DNIPROVS’KE, Ukraine — The smell of sawdust hangs in the air around a network of neatly dug trenches in a quiet and densely forested area on Ukraine’s border with Belarus.
Freshly cut planks reinforce the 5-foot high earth walls in the channels crisscrossing the forest floor. Every few meters, logs across the top form a kind of shelter, the makeshift roof covered in branches and earth for camouflage.
Ukraine is preparing for battle in this quiet forest clearing less than five minutes driving from the border with Russia‘s close ally. Originally built in April, Ukrainian forces continue to update and strengthen defenses such as these trenches, amid reports of Russian troops and armor pouring into Belarus.
On Monday, Belarus and Russia began joint military exercises, adding to fears that Moscow will use its ally to launch a new ground offensive, as it did the invasion in February. Air force drills will be held until Feb. 1 using all of Belarus’ military air fields and joint army exercises involving a “mechanized brigade subdivision,” the Belarusian defense ministry said.
Standing next to an empty trench, Sr. Lt. Anton knows that he and his men have to be on high alert — the next attack could strike anywhere along front lines stretching thousands of miles.
“In all areas of our responsibility we are building these fortifications to be able to defend and mount counter offensives clandestinely,” the 32-year-old a father of four and a former civilian border guard said. “The potential offensive from the Belarusian side could come from anywhere. That’s why we are getting ready for all scenarios.”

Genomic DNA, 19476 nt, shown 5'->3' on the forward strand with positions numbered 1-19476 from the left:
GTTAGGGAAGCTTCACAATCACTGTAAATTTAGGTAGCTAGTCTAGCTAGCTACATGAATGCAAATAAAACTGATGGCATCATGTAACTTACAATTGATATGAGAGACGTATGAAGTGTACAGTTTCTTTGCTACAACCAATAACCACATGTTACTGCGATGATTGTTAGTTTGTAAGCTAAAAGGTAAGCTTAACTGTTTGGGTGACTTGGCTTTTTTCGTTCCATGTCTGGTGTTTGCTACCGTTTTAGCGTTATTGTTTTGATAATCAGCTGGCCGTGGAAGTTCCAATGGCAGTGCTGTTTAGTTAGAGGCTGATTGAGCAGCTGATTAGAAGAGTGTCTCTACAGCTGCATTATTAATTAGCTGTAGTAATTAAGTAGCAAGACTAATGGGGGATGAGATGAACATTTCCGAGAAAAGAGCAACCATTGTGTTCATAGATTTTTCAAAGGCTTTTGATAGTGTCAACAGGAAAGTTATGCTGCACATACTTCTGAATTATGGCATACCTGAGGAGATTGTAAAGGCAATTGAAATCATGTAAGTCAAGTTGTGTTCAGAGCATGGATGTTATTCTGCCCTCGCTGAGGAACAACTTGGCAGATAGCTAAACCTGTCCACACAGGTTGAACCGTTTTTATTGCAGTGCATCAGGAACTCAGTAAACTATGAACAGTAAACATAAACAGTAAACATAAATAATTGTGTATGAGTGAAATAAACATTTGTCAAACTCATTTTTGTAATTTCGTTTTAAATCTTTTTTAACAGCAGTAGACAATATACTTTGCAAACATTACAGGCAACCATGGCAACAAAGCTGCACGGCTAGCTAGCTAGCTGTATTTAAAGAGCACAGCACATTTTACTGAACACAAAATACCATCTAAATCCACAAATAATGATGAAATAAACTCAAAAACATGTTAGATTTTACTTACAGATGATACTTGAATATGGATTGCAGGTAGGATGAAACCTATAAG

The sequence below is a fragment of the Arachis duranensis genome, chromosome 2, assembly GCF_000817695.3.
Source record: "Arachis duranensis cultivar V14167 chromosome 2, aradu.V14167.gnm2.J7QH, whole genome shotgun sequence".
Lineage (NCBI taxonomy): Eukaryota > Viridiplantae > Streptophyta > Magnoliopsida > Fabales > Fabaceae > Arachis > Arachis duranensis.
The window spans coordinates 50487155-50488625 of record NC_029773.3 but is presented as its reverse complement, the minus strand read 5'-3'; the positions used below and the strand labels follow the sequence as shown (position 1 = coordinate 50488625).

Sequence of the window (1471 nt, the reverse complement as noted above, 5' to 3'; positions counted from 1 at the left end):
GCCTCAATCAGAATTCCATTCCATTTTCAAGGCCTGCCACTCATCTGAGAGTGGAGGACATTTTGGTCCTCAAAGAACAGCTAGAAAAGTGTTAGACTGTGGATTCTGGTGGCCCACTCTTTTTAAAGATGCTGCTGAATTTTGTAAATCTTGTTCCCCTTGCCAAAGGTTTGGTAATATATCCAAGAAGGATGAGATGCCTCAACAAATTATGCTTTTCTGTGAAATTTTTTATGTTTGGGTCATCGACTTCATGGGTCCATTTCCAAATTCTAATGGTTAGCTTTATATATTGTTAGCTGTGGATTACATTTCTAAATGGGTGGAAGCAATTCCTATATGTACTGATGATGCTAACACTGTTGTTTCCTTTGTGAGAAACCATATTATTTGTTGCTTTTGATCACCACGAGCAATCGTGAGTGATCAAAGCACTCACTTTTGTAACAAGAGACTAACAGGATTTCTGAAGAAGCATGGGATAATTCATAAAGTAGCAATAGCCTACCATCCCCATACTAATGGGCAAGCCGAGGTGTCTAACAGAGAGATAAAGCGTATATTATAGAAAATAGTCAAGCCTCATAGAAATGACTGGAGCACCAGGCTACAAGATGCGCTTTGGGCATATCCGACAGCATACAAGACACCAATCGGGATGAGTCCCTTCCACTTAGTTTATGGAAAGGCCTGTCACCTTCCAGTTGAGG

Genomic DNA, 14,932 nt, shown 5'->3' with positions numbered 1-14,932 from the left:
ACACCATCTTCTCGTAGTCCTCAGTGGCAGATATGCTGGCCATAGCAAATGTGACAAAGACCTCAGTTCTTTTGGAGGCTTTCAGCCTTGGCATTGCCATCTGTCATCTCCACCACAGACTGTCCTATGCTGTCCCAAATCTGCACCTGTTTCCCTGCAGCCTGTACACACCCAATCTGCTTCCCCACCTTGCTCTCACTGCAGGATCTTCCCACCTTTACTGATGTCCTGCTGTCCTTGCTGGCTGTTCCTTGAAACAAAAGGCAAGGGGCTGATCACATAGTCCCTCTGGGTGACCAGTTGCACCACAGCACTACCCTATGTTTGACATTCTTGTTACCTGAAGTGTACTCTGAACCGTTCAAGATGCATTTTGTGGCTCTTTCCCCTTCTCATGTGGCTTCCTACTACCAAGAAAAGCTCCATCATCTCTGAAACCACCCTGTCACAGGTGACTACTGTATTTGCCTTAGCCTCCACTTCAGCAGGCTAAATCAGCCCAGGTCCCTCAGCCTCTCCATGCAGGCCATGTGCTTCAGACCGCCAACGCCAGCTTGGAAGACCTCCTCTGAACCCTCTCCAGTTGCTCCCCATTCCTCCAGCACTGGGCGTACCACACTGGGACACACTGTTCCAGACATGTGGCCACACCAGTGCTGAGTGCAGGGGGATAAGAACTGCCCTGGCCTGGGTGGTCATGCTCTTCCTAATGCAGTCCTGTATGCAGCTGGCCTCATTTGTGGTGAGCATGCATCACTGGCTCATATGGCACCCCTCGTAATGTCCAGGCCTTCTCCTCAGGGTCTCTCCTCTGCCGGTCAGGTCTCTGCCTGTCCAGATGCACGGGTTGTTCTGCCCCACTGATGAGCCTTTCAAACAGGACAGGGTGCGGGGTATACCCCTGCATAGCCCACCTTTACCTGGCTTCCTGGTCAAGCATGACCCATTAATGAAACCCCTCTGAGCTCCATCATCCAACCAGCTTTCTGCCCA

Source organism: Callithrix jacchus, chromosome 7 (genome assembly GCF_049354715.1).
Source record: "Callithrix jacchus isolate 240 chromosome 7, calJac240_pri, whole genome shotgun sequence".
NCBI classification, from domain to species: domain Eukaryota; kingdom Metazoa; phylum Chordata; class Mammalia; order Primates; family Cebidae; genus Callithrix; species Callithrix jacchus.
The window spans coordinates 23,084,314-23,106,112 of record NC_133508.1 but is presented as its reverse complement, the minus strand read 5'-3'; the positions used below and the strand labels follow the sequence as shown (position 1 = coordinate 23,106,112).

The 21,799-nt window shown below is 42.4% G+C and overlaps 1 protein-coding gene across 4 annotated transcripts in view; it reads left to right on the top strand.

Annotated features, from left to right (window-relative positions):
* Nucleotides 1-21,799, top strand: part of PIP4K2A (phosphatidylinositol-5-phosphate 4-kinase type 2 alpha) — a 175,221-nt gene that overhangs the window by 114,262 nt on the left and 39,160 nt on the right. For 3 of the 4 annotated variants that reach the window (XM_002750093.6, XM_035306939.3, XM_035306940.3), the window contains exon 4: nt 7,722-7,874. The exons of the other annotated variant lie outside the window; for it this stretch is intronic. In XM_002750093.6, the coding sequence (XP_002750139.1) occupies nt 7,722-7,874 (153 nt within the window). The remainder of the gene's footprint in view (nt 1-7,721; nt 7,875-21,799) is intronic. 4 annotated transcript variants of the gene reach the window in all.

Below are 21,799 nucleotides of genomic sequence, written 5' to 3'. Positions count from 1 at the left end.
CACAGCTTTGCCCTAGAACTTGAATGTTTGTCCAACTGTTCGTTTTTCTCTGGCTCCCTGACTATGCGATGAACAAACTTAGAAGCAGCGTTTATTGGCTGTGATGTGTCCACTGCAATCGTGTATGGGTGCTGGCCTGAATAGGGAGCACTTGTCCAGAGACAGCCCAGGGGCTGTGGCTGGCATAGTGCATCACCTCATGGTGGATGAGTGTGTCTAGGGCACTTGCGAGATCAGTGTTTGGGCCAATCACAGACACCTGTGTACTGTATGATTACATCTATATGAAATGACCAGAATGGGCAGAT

The officer uses only his first name because he is on active duty, a reflection of the heightened security along the border. Another is that the soldiers who built the trenches were temporarily cleared from the area before NBC News’s arrival for security reasons.
Passing through the city of Chernihiv, jittery police demanded identification papers from NBC News. More military personnel than civilians appeared to be on the streets.
Still, a Russian push is more likely to come from occupied territory in the east, Vadym Skibitsky, Ukraine’s deputy military intelligence chief told NBC News.
“We are now focused on the reserves and groupings of troops that Russia is putting in the temporarily occupied territories. We’re talking about the winter spring period, in three main directions: Donbas, Kharkiv and Zaporizhzhia,” Skibitsky said on Thursday.
Across the Dnipro river from Belarus, not far from the trenches, Ukrainian forces are taking no chances.
A vast bridge between the two countries plunged into the icy water below, having been blown up by Kyiv’s forces to stymie Russia’s advance shortly after the February invasion.